We the People can reverse this if we engage and become the candidates in all primaries against these global pols. please don't think it better to join the plunder by working for these thieves......your financial gains will be temporary and you and your children will face this coming autocratic global rule.
THE POLS IN MARYLAND ARE SIMPLY A TWEED RING AND WE CAN ATTACK THIS BY GAINING CONTROL OF BALTIMORE CITY HALL
Gilded Age Scandal and Corruption
Next Outline Use ← → keys to navigate The Tweed Ring and Machine Politics The late nineteenth and very early twentieth centuries in America are often referred to as the “Gilded Age.” The origin of this name is usually attributed to Mark Twain who co-authored a novel entitled The Gilded Age. The term is metaphoric on several levels. It can be taken to reference an obsession with appearances. Unlike “golden,” which has positive associations of beauty and value, the word “gilded” carries connotations of cheap commercialization, shoddiness, and fakery. Twain’s novel is about social climbers and get-rich-quick schemers who are all show and no substance, like a gold-painted trinket. “Gilded Age” also suggests a fascination with gold itself and with the wealth and power that gold symbolizes.
Concern with gold was certainly heightened by U.S. money being minted in scarce gold coins. In addition, gilding, in the sense of gold plating, is often done to make objects beautiful that must also be strong and durable, because gold itself is a soft metal. This might reflect an American sentiment of that era that their efforts toward culture and refinement were just a veneer over a strong but coarse base. All interpretations of the meaning of “Gilded Age” carry an element of irony, however. Perhaps this sense of the ironic is more insightful than any particular interpretation of the term in describing an age of such extremes of wealth and poverty, opportunity and disaster, high standards and low practices, advancement and decay.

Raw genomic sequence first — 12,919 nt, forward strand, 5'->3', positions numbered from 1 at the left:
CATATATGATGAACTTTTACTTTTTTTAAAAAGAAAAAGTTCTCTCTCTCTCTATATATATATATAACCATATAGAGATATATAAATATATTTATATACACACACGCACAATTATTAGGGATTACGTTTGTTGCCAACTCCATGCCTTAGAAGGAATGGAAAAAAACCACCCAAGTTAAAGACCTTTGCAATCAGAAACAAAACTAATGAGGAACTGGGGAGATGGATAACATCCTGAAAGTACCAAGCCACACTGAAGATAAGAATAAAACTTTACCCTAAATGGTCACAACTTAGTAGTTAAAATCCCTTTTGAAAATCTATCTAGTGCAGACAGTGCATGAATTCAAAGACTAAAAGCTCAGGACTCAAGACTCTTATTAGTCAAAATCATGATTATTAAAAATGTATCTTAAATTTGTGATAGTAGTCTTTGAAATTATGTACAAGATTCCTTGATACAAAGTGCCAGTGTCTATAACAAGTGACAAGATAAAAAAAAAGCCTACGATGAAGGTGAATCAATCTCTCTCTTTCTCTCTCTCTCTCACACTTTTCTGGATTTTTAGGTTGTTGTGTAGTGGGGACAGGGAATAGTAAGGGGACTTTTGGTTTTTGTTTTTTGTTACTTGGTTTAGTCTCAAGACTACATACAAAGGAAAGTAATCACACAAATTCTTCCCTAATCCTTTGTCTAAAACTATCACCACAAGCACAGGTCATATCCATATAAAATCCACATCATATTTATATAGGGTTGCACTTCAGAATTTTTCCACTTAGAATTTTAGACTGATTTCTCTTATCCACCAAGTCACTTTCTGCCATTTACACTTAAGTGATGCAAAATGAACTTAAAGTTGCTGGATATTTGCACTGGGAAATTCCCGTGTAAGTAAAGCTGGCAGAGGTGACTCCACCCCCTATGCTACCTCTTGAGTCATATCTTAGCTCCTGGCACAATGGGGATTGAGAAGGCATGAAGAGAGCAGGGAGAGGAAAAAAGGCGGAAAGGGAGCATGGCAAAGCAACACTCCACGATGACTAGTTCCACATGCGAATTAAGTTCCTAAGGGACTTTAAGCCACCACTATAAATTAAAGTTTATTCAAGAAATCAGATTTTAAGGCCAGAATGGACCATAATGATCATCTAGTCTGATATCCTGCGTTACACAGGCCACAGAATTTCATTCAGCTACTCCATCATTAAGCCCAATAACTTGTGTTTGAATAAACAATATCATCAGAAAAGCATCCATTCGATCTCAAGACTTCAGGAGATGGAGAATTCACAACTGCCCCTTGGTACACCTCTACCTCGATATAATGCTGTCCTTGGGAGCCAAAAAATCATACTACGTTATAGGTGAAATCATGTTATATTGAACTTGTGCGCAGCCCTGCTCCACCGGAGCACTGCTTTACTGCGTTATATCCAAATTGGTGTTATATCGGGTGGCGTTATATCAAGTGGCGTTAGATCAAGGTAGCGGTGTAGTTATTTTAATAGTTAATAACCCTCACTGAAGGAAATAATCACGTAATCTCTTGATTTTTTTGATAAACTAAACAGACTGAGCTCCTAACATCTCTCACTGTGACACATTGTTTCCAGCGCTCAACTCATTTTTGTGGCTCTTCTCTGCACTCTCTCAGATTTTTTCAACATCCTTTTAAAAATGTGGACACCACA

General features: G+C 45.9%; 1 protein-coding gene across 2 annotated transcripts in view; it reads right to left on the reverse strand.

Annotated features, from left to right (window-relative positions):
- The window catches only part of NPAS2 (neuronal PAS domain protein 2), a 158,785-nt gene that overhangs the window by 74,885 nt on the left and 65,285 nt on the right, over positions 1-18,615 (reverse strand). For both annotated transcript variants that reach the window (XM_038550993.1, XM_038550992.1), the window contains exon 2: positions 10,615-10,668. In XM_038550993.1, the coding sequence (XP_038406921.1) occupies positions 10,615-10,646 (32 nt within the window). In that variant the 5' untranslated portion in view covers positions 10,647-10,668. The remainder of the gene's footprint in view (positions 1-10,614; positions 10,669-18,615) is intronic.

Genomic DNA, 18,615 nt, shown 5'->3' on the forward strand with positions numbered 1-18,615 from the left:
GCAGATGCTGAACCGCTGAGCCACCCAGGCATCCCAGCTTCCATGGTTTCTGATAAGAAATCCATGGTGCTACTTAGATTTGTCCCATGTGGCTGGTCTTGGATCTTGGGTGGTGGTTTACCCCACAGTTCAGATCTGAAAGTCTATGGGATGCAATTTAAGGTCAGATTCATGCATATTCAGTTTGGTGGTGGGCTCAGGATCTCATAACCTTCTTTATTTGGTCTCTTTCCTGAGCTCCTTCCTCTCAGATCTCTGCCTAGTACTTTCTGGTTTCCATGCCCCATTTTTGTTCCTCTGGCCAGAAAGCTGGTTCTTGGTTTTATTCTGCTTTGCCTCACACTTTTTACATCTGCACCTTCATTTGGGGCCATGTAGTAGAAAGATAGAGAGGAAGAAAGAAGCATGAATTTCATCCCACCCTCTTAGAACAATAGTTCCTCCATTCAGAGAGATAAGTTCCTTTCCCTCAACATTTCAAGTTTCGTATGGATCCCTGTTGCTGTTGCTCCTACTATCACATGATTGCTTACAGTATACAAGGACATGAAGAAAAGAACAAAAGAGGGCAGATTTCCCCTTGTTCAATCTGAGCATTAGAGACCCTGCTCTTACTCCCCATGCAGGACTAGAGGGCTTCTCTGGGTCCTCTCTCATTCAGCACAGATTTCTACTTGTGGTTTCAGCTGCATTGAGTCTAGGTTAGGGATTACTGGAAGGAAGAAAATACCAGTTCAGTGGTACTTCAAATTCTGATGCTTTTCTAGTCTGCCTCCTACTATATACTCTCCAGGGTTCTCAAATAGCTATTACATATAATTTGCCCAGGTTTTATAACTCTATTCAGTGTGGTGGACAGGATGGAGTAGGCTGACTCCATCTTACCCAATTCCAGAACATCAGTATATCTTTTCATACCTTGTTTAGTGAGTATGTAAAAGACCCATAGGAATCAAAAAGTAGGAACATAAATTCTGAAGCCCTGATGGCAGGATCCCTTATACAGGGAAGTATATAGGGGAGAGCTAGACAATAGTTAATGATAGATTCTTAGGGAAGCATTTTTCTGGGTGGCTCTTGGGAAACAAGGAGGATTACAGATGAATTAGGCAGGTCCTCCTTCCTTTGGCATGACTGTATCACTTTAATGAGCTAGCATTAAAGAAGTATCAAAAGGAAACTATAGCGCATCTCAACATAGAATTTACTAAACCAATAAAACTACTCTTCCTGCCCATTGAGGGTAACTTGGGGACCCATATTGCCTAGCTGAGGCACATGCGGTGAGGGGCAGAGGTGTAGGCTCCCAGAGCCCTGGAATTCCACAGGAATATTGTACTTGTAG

The population of post-Civil War America ballooned with a new tide of immigration. In spite of the terrible losses during the war, the census of 1870 reported a population of 39 million Americans, up over 25% from the decade before. The U.S. had become the third most populous nation in the Western world after Russia and France. While farmers struggled and barely maintained their numbers, business and industry boomed with America’s increasing demand for goods and services.
From afar, in countries with repressive social and political structures, stagnant economies, depressed wages, and high unemployment, America seem like a dreamland of opportunity to millions who had no hope of bettering their situation in their native country. Immigration surged, providing industry with a huge new labor force. Immigrants did well if they had a skill, money to start a business, or relatives already in the U.S. who could help them get started. Most immigrants, however, were unskilled, poor, and found themselves without support in America.
When the immigrants arrived on American shores, they gravitated toward established enclaves of people with the same language and customs. These cultural and ethnic clusters often amounted to little cities within cities that provided support, assistance, and protection for new arrivals. Cities became filled with tens of thousands of people who, because they could not afford the cost of public transportation, had to live within walking distance of their employment. As a result, huge labor-intensive factories and industries were ringed with multistory tenements that offered workers shelter from the elements and little more. Certain districts in Chicago had the highest population density in the world, exceeding even the crowding in cities such as Calcutta and Shanghai.